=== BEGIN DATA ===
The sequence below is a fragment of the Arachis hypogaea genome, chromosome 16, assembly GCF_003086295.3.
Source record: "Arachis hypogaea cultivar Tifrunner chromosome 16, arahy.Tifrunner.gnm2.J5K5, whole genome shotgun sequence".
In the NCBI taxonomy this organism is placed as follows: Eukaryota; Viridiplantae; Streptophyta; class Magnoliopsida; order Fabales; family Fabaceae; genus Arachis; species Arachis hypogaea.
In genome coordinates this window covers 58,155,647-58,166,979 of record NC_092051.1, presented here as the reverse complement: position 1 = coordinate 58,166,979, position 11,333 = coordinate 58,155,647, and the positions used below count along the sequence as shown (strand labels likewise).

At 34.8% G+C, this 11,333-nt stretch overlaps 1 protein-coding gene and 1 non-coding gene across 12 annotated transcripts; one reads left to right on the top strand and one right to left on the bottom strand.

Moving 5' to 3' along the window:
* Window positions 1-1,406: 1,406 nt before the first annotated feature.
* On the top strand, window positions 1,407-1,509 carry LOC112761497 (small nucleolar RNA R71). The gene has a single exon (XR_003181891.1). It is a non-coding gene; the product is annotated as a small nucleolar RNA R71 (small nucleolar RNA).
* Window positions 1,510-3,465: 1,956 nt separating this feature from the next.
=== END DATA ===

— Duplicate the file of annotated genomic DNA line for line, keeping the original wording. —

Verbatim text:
The sequence below is a fragment of the Arachis hypogaea genome, chromosome 16, assembly GCF_003086295.3.
Source record: "Arachis hypogaea cultivar Tifrunner chromosome 16, arahy.Tifrunner.gnm2.J5K5, whole genome shotgun sequence".
In the NCBI taxonomy this organism is placed as follows: Eukaryota; Viridiplantae; Streptophyta; class Magnoliopsida; order Fabales; family Fabaceae; genus Arachis; species Arachis hypogaea.
In genome coordinates this window covers 58,155,647-58,166,979 of record NC_092051.1, presented here as the reverse complement: position 1 = coordinate 58,166,979, position 11,333 = coordinate 58,155,647, and the positions used below count along the sequence as shown (strand labels likewise).

At 34.8% G+C, this 11,333-nt stretch overlaps 1 protein-coding gene and 1 non-coding gene across 12 annotated transcripts; one reads left to right on the top strand and one right to left on the bottom strand.

Moving 5' to 3' along the window:
* Window positions 1-1,406: 1,406 nt before the first annotated feature.
* On the top strand, window positions 1,407-1,509 carry LOC112761497 (small nucleolar RNA R71). The gene has a single exon (XR_003181891.1). It is a non-coding gene; the product is annotated as a small nucleolar RNA R71 (small nucleolar RNA).
* Window positions 1,510-3,465: 1,956 nt separating this feature from the next.